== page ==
AOML's Physical Oceanography Division (PhOD) uses historical databases, as well as observational data from a wide array of instruments and observing programs within NOAA, to calculate ocean climatologies. Current work is providing complete mean temperature, salinity and density fields for both the North and South Atlantic. In most regions of the open ocean, these outputs resolve mean monthly properties at standard pressure levels (depths), on grids as fine as one quarter degree (0.25° in both latitude and longitude.
To achieve these high resolutions, PhOD combines global historical databases of bottle and CTD (Conductivity-Temperature-Depth) instrument stations, with data from moorings, and ARGO profiling floats. The resulting combined datasets aim to resolve details in mean ocean property fields, and provide a much better understanding of seasonal variability in meridional heat transport across the Atlantic.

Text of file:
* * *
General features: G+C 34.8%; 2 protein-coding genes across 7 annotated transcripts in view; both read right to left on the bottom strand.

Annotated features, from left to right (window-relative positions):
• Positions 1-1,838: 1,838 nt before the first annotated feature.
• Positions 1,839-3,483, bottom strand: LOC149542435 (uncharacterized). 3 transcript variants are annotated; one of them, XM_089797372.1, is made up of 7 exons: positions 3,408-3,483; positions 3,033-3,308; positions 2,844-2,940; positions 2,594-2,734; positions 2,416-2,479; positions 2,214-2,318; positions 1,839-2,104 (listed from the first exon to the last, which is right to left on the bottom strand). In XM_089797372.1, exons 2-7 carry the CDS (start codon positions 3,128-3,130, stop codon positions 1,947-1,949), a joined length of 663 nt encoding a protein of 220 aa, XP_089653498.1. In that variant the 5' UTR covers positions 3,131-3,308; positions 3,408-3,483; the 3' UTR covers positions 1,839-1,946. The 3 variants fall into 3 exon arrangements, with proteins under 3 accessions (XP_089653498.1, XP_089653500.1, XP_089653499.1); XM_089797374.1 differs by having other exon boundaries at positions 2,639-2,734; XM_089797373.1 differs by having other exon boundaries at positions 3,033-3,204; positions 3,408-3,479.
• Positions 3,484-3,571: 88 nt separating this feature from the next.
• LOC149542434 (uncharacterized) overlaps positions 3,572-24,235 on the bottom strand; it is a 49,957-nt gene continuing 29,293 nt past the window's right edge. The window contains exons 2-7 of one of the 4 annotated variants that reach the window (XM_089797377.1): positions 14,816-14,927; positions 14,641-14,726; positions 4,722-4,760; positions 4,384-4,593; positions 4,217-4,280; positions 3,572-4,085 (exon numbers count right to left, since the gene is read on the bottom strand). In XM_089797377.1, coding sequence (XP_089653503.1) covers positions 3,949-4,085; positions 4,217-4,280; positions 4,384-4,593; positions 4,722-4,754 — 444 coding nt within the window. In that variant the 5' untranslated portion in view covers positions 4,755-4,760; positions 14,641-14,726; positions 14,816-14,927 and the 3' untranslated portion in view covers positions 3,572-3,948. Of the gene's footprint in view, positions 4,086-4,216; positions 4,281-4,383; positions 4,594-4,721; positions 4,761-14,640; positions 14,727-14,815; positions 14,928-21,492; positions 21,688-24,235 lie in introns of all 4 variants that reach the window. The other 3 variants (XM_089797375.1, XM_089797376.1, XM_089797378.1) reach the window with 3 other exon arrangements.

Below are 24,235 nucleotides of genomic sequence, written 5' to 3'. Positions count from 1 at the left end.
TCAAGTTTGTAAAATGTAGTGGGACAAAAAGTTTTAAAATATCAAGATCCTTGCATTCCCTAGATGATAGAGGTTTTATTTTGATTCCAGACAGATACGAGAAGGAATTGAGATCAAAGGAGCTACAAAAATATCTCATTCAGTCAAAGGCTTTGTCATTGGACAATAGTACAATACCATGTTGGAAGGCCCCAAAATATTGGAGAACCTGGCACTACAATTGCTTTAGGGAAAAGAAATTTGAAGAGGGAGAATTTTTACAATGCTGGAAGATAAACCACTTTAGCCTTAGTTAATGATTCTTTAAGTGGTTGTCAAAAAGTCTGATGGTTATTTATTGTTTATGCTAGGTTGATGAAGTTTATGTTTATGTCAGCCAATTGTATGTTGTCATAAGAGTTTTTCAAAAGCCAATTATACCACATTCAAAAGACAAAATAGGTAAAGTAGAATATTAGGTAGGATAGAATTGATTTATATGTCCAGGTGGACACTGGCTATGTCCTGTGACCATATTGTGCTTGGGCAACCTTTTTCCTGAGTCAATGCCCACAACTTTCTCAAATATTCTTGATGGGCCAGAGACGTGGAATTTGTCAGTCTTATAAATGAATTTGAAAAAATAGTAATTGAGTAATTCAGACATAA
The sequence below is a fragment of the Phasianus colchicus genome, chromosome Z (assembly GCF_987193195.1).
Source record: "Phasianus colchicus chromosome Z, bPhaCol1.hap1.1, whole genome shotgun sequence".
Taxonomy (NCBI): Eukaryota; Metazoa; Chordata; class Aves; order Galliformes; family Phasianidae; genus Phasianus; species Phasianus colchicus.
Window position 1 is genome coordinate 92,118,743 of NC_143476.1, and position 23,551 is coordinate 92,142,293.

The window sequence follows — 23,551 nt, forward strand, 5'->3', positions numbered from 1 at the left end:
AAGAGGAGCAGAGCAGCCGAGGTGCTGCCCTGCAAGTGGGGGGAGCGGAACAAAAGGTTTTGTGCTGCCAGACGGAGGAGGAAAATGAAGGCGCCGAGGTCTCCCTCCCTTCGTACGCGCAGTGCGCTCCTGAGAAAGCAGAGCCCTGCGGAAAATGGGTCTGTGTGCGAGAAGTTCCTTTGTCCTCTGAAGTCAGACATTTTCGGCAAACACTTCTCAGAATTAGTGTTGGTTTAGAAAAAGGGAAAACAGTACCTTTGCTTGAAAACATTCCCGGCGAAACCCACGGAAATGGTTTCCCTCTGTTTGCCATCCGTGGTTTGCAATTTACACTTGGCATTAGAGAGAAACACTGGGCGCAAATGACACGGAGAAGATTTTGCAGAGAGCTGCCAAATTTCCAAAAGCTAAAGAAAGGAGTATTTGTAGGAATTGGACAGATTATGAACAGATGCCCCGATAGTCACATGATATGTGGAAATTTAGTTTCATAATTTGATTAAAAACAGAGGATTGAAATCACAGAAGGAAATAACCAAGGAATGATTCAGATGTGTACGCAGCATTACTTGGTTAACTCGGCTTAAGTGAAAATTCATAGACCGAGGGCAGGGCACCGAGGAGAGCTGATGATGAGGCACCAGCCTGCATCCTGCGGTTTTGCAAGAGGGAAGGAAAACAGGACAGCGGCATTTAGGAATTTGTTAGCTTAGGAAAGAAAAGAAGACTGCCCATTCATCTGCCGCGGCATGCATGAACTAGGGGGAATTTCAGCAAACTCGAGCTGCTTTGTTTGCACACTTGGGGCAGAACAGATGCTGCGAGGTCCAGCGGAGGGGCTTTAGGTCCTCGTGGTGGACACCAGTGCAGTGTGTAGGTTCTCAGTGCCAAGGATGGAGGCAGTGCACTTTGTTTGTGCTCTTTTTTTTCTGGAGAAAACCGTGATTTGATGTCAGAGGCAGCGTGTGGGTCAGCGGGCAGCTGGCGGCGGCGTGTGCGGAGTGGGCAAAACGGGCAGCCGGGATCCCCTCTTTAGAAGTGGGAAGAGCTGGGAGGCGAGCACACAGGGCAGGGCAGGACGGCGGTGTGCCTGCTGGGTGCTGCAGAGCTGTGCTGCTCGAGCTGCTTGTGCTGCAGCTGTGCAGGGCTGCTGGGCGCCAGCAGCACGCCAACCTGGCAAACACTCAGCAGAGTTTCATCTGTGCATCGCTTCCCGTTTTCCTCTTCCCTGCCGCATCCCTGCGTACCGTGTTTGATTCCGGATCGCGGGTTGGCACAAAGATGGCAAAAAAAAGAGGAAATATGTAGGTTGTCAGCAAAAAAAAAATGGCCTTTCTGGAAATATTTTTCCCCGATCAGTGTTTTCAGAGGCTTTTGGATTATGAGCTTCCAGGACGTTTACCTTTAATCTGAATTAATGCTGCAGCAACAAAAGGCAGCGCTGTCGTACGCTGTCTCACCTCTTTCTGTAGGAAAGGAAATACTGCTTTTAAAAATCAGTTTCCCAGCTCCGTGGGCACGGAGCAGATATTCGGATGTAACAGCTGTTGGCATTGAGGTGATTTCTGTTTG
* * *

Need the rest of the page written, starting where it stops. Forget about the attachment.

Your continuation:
In a few very limited areas of the deep water, the world's oceanographers still lack sufficient raw data to generate climatologies with very high resolution in both time and space (t, φ, θ, z). These areas of limited data are exceedingly small in the heavily sampled North Atlantic. They are somewhat larger in the center of the South Atlantic mid-latitude gyre, an area which has been relatively sparsely sampled. Within these small areas, slightly coarser grids of one-half to one whole degree (0.5° - 1.0°) are used to calculate mean property fields.